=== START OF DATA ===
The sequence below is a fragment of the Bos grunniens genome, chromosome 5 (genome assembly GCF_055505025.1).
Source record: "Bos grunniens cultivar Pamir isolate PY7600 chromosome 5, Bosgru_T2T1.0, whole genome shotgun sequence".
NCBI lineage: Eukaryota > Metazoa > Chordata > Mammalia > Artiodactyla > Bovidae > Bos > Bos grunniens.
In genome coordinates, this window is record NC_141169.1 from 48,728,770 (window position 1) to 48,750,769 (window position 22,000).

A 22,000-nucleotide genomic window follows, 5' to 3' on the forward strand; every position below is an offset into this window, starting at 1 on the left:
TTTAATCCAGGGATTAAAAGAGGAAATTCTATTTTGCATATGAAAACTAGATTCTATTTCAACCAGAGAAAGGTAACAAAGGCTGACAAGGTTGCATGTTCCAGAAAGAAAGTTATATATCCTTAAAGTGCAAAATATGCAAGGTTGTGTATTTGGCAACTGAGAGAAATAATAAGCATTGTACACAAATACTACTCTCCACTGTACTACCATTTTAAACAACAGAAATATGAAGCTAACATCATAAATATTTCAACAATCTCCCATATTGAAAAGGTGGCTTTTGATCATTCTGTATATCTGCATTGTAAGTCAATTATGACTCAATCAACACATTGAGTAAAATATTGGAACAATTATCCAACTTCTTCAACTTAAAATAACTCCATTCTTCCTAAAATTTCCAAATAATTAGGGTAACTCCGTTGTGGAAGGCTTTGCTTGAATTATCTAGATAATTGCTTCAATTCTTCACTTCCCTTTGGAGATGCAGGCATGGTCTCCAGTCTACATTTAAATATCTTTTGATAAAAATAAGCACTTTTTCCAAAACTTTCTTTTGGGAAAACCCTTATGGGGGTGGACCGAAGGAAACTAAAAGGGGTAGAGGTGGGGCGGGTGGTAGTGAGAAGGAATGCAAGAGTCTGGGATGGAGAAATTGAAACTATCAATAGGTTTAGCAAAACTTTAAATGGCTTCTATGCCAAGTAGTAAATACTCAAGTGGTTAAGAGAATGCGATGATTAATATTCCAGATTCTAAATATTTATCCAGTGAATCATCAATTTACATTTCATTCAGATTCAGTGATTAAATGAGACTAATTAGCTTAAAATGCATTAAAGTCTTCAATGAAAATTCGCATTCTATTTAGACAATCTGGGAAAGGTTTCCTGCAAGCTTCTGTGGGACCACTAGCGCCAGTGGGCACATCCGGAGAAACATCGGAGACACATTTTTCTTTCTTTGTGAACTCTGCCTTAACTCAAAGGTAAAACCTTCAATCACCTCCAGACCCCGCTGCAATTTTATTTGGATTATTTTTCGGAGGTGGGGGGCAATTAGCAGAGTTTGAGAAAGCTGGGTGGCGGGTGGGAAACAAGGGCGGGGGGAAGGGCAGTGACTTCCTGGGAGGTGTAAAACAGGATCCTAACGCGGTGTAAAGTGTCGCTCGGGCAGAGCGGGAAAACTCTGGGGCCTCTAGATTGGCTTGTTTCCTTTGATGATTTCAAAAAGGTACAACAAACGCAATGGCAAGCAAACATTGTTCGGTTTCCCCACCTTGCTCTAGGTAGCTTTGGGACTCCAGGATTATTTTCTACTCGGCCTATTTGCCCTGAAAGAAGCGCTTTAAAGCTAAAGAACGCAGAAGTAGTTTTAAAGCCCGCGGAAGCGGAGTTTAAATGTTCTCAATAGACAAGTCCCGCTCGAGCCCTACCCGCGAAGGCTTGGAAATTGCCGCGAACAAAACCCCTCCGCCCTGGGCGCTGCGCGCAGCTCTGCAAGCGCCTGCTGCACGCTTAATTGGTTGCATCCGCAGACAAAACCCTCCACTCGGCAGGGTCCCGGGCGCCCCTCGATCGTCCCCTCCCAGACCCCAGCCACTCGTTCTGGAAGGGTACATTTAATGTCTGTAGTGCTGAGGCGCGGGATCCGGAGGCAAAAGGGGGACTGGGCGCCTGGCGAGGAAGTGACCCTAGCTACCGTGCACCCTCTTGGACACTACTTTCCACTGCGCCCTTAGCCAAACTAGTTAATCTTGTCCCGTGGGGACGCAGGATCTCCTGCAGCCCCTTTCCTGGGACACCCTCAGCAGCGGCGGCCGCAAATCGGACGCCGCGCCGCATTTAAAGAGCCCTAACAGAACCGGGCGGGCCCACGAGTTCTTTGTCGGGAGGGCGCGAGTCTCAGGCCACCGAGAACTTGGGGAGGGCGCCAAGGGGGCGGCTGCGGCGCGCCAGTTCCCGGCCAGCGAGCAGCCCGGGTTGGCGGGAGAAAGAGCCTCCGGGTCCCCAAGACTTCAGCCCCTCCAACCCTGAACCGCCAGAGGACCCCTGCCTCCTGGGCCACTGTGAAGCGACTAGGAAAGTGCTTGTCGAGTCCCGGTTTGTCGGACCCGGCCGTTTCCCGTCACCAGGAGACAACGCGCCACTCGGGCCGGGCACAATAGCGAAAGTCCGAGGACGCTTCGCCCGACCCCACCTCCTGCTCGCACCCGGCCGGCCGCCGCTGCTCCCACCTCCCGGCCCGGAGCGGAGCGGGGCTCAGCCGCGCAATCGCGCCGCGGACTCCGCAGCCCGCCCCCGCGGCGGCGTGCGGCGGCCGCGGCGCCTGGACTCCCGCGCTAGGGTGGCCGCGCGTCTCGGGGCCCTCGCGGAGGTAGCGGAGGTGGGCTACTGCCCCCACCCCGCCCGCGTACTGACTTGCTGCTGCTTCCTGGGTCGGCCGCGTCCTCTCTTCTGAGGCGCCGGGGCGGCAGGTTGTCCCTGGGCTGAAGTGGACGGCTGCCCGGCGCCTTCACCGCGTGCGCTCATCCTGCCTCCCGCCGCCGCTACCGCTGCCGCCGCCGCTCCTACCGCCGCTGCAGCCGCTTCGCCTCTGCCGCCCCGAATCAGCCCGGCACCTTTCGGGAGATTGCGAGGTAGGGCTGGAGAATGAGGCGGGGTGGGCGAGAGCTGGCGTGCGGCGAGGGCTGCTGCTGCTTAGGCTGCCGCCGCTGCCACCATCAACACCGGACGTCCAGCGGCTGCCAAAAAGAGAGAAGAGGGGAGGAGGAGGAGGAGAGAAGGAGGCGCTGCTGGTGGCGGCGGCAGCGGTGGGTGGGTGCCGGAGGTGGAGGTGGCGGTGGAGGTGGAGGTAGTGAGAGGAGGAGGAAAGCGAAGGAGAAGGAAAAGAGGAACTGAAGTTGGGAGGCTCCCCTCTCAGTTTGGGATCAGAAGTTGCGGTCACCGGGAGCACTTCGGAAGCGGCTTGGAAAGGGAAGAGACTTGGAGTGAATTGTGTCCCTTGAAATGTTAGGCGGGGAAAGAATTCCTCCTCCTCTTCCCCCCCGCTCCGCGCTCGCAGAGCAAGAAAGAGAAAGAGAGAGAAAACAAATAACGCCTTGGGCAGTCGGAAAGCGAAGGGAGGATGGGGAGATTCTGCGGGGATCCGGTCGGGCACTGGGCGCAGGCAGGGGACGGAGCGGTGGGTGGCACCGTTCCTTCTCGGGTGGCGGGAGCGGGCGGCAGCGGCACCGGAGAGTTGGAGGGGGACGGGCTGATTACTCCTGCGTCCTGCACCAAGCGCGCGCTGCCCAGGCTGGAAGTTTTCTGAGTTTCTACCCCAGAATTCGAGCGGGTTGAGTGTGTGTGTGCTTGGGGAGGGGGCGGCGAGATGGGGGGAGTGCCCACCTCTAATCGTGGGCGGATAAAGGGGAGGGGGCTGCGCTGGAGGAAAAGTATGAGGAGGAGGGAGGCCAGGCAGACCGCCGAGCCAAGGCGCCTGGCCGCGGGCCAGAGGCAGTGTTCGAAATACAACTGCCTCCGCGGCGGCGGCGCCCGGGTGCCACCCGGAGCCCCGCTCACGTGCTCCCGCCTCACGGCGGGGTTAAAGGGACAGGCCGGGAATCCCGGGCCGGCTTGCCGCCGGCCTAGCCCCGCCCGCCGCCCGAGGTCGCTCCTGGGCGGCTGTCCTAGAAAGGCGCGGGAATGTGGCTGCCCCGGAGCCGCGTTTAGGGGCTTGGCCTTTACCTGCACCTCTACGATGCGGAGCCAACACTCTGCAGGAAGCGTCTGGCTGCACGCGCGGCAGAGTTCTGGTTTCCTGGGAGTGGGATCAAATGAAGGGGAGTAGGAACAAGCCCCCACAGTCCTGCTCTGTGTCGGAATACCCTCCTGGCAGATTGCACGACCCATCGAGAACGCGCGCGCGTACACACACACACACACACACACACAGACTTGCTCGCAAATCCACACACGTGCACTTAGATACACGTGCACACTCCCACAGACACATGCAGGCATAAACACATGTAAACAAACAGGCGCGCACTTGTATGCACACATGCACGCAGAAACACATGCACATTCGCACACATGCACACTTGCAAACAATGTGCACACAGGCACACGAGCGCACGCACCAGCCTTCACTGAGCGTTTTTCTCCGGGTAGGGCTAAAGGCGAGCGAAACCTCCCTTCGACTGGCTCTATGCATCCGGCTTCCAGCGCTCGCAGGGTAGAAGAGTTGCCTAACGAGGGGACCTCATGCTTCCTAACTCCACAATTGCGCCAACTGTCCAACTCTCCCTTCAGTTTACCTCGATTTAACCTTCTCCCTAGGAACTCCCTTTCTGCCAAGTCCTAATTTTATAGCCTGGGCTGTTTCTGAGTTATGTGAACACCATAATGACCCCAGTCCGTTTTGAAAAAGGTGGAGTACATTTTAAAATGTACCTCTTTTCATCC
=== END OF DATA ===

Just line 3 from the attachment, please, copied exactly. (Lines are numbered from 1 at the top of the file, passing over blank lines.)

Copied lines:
NCBI lineage: Eukaryota > Metazoa > Chordata > Mammalia > Artiodactyla > Bovidae > Bos > Bos grunniens.